6 Cookbooks to Read Cover to Cover

May 24, 2022

When you’re thinking about your next read, you probably don’t immediately imagine curling up with a good cookbook. But hear me out: These 6 books are more than just recipe references, and you will definitely want to read each of these cookbooks cover to cover.

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Every time I buy a new cookbook, I sit down and read it: the introduction pages, the recipe headers, even some of the tips and tricks. It’s not usually a big lift, but it gets me familiar with the newest recipes in my collection. Sometimes, however, a cookbook provides so much background info, science, and technique that it’s like reading a novel. These choices fall into that category.

Pick up any one of these, and trust me, you will learn something. They range from entree basics to the stories behind baked goods, full of techniques and inspiration. Choose your favorite, or devour them all! And don’t forget to check out the honorable mentions at the end. I just couldn’t resist!

Learn How Food Works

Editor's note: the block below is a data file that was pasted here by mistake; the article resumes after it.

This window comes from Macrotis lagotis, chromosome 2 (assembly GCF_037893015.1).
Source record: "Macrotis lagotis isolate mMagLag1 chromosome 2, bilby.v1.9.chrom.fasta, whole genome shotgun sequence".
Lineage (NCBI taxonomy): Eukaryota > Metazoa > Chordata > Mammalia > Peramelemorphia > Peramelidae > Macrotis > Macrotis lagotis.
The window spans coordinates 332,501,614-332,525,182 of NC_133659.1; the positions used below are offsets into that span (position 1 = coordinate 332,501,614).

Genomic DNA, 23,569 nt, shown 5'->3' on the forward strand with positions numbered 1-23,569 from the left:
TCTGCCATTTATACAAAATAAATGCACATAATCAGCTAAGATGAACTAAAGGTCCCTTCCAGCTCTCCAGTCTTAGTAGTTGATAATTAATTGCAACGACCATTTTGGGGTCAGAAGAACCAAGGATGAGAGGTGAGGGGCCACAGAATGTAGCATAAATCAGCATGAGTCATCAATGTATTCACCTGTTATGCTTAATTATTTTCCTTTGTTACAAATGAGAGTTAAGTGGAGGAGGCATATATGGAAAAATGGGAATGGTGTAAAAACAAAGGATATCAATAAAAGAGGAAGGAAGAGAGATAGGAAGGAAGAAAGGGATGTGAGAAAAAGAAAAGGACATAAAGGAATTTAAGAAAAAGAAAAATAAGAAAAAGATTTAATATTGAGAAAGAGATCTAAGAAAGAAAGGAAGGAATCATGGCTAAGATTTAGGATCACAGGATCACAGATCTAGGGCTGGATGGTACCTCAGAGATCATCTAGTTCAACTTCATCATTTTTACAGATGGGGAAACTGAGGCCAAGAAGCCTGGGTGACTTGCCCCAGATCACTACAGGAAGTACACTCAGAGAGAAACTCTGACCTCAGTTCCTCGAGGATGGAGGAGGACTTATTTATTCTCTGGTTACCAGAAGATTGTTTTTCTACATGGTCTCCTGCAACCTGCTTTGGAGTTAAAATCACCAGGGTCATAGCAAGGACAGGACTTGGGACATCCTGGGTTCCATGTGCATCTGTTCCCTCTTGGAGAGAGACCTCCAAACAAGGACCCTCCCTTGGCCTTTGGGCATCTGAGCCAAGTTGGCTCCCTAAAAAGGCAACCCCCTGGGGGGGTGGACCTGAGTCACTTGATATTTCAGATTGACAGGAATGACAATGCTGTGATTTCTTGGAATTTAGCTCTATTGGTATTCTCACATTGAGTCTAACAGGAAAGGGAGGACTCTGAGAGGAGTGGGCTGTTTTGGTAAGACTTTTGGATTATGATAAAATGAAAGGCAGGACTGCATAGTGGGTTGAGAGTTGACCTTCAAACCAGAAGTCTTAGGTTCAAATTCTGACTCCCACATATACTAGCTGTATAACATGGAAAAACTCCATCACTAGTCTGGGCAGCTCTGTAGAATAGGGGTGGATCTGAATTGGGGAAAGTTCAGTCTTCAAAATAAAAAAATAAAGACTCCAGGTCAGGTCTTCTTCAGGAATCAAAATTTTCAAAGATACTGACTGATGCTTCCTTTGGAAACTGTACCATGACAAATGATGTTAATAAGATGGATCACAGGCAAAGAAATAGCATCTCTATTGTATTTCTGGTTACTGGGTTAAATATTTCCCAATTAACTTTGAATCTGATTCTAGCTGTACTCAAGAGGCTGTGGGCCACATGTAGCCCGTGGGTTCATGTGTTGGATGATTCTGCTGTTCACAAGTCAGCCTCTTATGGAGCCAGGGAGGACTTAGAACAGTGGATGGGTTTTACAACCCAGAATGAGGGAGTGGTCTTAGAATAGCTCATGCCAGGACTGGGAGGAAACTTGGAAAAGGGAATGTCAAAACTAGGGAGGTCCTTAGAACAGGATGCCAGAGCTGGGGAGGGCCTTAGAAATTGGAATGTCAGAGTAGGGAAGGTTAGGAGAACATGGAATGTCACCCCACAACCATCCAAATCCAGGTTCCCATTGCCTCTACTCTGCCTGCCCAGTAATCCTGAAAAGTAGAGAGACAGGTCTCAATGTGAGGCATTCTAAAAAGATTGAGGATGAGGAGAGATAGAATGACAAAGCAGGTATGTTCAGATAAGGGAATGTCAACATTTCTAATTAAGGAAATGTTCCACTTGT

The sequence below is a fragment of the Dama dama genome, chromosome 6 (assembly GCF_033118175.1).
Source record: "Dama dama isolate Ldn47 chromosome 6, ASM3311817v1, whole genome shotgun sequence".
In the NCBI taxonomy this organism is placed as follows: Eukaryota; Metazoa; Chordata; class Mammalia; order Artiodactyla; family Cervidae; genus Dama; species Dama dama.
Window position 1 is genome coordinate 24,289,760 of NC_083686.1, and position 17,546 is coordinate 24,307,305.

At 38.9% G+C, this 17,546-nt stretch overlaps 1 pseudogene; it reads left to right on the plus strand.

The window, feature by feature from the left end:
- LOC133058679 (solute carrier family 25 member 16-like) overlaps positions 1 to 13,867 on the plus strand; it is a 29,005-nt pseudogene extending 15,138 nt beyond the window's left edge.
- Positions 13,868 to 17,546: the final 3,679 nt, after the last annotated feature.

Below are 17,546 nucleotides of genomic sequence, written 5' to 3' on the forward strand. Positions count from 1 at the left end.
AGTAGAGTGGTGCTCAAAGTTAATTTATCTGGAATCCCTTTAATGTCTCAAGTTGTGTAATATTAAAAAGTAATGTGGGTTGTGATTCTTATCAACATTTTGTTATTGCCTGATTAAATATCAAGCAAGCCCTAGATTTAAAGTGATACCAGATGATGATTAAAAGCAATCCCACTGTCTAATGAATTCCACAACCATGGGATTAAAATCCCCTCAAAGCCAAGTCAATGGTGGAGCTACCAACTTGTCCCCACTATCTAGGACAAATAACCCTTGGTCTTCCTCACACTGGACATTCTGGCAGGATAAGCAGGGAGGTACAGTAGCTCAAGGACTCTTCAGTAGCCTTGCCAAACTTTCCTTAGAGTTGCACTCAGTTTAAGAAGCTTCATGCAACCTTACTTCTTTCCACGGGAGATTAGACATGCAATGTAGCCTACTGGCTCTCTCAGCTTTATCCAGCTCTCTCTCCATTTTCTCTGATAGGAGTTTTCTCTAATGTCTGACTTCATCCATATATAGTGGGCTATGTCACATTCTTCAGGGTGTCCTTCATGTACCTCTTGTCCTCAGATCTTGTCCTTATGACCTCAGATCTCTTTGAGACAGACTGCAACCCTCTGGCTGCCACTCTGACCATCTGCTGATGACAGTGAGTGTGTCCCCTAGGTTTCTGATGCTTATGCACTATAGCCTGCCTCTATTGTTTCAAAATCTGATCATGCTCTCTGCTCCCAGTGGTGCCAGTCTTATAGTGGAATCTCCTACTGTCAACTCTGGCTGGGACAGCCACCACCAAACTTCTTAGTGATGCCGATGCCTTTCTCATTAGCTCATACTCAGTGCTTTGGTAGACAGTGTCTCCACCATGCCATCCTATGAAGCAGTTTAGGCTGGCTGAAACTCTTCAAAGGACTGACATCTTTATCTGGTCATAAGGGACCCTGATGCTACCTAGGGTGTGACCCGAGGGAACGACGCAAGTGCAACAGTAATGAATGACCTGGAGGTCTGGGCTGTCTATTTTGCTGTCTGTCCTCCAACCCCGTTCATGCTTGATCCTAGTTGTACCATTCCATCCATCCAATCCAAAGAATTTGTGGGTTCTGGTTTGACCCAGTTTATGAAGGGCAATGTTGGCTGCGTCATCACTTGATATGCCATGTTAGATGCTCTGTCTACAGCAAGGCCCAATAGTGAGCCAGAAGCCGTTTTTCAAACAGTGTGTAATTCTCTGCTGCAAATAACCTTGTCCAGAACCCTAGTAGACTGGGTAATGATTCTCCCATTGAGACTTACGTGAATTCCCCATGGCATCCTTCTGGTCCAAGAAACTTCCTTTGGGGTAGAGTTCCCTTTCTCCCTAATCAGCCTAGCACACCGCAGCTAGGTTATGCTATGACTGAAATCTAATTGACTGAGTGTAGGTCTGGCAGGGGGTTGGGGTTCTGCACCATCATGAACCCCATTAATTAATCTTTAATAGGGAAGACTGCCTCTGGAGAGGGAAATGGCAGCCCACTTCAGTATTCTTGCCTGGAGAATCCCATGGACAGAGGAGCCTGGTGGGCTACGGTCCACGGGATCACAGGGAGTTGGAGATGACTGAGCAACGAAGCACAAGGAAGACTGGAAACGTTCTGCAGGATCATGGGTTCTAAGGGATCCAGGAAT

The Book: Salt, Fat, Acid, Heat by Samin Nosrat

Why You’ll Love It

Samin’s explanations of the four basic elements of cooking are accompanied by gorgeous illustrations, which not only add character but also a visual element to help you connect. Nothing feels dumbed down, and it’s all completely accessible, building upon itself.

This book is split into two parts, with the first half focusing entirely on breaking down how salt, fat, acid, and heat work to create better food. But even the second half, which contains recipes, is full of diagrams, guidance, and technique that will improve your skills.

You Have to Try

  • Cherry Tomato Confit (p. 256)
  • Silky Sweet Corn Soup (p. 276)
  • Persian Herb and Greens Frittata (p. 306)
  • Almond and Cardamom Tea Cake (p. 414)

Understand How to Cook

The Book: The Food Lab by J. Kenji Lopez-Alt

Why You’ll Love It

Kenji may not take himself too seriously, but he does follow the scientific method when it comes to his food. The word “lab” in the title is more than just catchy; there are explanations of kitchen experiments throughout the book, including some with instructions to try on your own.

This book is more meat-heavy than most of my collection, but it covers all the basics.  It’s separated into chapters that include both recipes and the science behind different types of food, from dairy and eggs to ground meat to batter and frying.